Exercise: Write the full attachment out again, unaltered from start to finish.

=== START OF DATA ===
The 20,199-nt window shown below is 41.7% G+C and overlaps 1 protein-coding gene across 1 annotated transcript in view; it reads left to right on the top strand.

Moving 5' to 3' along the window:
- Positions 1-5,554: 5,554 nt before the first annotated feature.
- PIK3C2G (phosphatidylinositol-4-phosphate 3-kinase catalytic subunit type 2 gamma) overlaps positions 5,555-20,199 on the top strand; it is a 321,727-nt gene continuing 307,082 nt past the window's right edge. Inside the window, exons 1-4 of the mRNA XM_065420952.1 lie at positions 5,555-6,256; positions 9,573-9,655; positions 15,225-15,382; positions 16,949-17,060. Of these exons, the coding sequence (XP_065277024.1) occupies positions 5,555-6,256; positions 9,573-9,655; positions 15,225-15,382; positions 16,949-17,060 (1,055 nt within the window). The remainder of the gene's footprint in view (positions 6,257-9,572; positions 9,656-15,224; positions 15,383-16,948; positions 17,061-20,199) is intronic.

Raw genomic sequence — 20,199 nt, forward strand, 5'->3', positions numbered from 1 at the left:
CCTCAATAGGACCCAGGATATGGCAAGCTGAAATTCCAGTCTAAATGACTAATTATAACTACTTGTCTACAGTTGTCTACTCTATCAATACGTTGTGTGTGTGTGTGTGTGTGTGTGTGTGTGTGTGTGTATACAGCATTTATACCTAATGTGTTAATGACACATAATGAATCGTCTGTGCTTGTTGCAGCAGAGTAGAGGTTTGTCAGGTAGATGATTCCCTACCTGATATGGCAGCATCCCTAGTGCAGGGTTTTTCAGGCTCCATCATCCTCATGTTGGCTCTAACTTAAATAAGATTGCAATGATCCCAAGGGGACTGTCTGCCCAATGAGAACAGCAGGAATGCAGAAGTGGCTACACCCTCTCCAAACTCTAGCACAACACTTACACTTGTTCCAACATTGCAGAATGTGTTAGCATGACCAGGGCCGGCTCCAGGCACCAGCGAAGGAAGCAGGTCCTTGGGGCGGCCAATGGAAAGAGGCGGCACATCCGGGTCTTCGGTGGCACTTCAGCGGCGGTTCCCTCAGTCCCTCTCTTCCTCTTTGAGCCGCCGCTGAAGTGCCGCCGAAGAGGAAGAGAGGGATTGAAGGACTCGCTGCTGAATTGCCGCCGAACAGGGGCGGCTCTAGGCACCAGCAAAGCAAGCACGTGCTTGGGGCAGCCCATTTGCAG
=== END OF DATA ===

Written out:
The 20,199-nt window shown below is 41.7% G+C and overlaps 1 protein-coding gene across 1 annotated transcript in view; it reads left to right on the top strand.

Moving 5' to 3' along the window:
- Positions 1-5,554: 5,554 nt before the first annotated feature.
- PIK3C2G (phosphatidylinositol-4-phosphate 3-kinase catalytic subunit type 2 gamma) overlaps positions 5,555-20,199 on the top strand; it is a 321,727-nt gene continuing 307,082 nt past the window's right edge. Inside the window, exons 1-4 of the mRNA XM_065420952.1 lie at positions 5,555-6,256; positions 9,573-9,655; positions 15,225-15,382; positions 16,949-17,060. Of these exons, the coding sequence (XP_065277024.1) occupies positions 5,555-6,256; positions 9,573-9,655; positions 15,225-15,382; positions 16,949-17,060 (1,055 nt within the window). The remainder of the gene's footprint in view (positions 6,257-9,572; positions 9,656-15,224; positions 15,383-16,948; positions 17,061-20,199) is intronic.

Raw genomic sequence — 20,199 nt, forward strand, 5'->3', positions numbered from 1 at the left:
CCTCAATAGGACCCAGGATATGGCAAGCTGAAATTCCAGTCTAAATGACTAATTATAACTACTTGTCTACAGTTGTCTACTCTATCAATACGTTGTGTGTGTGTGTGTGTGTGTGTGTGTGTGTGTGTGTATACAGCATTTATACCTAATGTGTTAATGACACATAATGAATCGTCTGTGCTTGTTGCAGCAGAGTAGAGGTTTGTCAGGTAGATGATTCCCTACCTGATATGGCAGCATCCCTAGTGCAGGGTTTTTCAGGCTCCATCATCCTCATGTTGGCTCTAACTTAAATAAGATTGCAATGATCCCAAGGGGACTGTCTGCCCAATGAGAACAGCAGGAATGCAGAAGTGGCTACACCCTCTCCAAACTCTAGCACAACACTTACACTTGTTCCAACATTGCAGAATGTGTTAGCATGACCAGGGCCGGCTCCAGGCACCAGCGAAGGAAGCAGGTCCTTGGGGCGGCCAATGGAAAGAGGCGGCACATCCGGGTCTTCGGTGGCACTTCAGCGGCGGTTCCCTCAGTCCCTCTCTTCCTCTTTGAGCCGCCGCTGAAGTGCCGCCGAAGAGGAAGAGAGGGATTGAAGGACTCGCTGCTGAATTGCCGCCGAACAGGGGCGGCTCTAGGCACCAGCAAAGCAAGCACGTGCTTGGGGCAGCCCATTTGCAG